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Robert Stephenson Trust
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THE ROBERT STEPHENSON TRUST,
c/o The North of England Institute of Mining and Mechanical Engineers, Neville Hall, Westgate Road, Newcastle upon Tyne, NE1 1SE
Email: rstrust@robertstephensontrust.com
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Stephenson’s Works - a gem from Newcastle’s industrial heritage
In 1823 George and Robert Stephenson, along with three partners, opened the world’s first purpose built locomotive works on Forth Banks, Newcastle upon Tyne. Robert, at the age of 19, was the Managing Partner.

The famous locomotives “Locomotion” and “Rocket” were built here and the works subsequently exported locomotives to developing railways all over the world - often the first to be seen in those countries.

Part of these historic works has been rescued from near dereliction.

What has been saved

The parts of Stephenson's South Street Works which have been restored and preserved are the former office block and the former boiler and plate shop.

The present day frontage of 20 South Street, the former offices of Robert Stephenson & Co's locomotive works.  At the far left of the photograph the beam from a beam engine has been used as a lintel over the boiler shop door.

A large mezzanine floor, over part of the boiler and plate shop has been restored.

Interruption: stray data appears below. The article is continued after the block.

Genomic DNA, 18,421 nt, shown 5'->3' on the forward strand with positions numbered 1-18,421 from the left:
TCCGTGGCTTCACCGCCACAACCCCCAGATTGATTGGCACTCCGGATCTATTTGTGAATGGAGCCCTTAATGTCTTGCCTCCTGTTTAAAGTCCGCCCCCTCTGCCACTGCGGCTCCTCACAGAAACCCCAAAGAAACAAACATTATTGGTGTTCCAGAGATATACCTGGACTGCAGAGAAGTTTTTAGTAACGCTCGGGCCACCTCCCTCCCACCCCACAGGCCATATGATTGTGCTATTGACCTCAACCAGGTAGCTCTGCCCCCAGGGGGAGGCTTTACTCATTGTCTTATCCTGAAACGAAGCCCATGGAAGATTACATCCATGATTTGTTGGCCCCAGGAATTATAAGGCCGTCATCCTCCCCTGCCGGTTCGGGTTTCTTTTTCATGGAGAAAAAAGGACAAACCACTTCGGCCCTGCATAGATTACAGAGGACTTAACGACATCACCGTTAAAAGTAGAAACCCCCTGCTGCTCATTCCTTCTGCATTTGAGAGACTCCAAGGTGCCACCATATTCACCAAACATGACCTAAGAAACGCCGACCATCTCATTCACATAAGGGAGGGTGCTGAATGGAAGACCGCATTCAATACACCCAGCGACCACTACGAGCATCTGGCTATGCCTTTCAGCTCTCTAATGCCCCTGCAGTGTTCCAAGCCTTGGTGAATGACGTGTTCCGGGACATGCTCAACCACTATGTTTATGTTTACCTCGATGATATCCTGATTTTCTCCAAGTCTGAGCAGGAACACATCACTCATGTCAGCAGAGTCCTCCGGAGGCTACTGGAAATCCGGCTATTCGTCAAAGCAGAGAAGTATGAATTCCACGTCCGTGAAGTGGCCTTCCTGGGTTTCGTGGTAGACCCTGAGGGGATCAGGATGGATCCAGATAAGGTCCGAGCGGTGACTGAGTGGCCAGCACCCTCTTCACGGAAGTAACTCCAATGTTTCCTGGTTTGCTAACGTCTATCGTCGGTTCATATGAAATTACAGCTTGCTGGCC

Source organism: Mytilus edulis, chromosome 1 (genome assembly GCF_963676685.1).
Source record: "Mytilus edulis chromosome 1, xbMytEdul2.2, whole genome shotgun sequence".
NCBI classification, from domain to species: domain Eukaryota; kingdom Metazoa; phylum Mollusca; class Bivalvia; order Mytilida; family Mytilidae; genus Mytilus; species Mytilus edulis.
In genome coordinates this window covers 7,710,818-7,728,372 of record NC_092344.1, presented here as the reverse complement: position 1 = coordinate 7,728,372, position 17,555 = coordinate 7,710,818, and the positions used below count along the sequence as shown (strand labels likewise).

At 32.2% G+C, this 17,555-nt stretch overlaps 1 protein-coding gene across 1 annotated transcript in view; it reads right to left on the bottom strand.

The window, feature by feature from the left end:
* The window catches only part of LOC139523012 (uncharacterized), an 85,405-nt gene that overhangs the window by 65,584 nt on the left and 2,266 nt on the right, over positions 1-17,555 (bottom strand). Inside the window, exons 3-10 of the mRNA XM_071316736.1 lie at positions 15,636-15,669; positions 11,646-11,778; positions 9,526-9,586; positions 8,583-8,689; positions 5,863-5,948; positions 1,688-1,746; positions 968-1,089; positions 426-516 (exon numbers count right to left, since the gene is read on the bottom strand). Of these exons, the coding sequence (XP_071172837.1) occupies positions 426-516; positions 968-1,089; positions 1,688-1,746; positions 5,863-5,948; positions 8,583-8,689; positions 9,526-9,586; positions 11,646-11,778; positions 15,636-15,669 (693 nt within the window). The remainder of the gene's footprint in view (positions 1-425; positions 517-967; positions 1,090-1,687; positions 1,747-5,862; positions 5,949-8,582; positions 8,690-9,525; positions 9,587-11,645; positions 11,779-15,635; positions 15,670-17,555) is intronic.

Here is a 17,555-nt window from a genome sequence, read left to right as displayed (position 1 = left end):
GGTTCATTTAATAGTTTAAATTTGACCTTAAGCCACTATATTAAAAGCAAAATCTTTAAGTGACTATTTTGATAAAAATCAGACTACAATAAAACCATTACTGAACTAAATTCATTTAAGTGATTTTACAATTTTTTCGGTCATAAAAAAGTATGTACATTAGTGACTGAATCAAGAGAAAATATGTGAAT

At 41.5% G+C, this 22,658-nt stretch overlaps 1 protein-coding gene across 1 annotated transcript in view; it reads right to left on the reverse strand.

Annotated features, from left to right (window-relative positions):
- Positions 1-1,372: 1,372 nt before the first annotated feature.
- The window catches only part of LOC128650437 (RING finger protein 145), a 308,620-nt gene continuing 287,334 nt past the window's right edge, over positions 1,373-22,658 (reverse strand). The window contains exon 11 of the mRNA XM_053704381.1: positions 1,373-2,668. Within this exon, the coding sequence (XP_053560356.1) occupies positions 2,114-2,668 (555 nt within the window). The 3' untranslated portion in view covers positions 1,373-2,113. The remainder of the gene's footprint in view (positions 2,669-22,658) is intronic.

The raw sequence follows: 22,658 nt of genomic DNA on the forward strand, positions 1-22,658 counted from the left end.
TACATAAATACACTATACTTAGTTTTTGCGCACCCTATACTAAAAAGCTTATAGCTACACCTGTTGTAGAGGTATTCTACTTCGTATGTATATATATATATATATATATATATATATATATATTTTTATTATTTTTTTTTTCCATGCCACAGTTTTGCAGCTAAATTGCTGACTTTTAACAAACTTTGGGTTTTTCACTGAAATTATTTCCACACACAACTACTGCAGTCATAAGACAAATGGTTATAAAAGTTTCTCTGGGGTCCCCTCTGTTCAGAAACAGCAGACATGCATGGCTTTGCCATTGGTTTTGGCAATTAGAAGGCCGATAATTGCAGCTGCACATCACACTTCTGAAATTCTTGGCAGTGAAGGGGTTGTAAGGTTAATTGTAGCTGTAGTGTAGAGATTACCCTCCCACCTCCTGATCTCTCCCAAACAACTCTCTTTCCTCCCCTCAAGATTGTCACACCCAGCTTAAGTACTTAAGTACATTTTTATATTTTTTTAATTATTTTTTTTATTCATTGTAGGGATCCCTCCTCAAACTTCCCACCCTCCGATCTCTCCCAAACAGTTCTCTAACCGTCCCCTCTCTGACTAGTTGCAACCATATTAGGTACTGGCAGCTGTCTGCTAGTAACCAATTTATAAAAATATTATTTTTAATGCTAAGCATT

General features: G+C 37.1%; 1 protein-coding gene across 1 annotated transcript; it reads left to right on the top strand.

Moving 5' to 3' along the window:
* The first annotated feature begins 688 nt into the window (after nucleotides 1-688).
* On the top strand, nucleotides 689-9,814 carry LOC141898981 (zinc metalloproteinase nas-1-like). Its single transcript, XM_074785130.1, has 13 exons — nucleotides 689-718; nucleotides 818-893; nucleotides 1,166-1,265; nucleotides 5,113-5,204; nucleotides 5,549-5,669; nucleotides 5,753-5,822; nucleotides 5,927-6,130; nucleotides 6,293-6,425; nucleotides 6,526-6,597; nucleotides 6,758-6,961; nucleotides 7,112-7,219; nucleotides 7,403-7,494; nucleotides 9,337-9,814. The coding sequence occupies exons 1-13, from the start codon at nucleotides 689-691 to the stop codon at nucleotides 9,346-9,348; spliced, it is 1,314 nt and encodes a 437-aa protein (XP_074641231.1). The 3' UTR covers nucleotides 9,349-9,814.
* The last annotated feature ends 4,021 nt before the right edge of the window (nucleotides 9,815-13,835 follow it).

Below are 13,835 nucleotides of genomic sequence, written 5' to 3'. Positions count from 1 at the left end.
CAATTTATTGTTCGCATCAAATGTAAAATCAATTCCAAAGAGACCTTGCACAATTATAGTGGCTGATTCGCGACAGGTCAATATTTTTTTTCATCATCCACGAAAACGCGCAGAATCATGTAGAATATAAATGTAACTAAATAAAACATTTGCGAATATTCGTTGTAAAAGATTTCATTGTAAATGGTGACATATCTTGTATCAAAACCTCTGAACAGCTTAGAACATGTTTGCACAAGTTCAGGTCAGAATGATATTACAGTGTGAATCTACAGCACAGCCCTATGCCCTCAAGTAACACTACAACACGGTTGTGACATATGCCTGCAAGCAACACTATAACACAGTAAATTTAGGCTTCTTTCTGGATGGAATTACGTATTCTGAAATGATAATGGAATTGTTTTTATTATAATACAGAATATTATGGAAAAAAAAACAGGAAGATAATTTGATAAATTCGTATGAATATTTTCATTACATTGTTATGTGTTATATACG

One of the beam engines which powered the machinery in South Street Works survives and can be seen at Beamish Museum. This engine was built in the works in 1823.

The engine is of the 'grasshopper' design, which produced a more compact engine than a full beam.  The column supporting the left-hand end of the beam is hinged at both top and bottom.  Movement of the beam is guided by this column and the swinging links at the top right of the engine

Products of the works

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After 1904

While some of the locomotive shops were acquired by their Forth Banks neighbours, R. & W. Hawthorn Leslie, the bulk of the site passed to George and Jobling, motor engineers.  They were engaged in importing Ford chassis and building bespoke bodies for them.  George (of George and Jobling) was one of the first 100 pioneer aviators and during the First World War aeroplanes were constructed on site.  It is said that these were Sopwith Camels.  The notable 'Golden Ford' racing car, the subject of a TV documentary chronicling its rebuilding in 2004, was built in the works.

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To View Channel 4 Golden Ford Webpage

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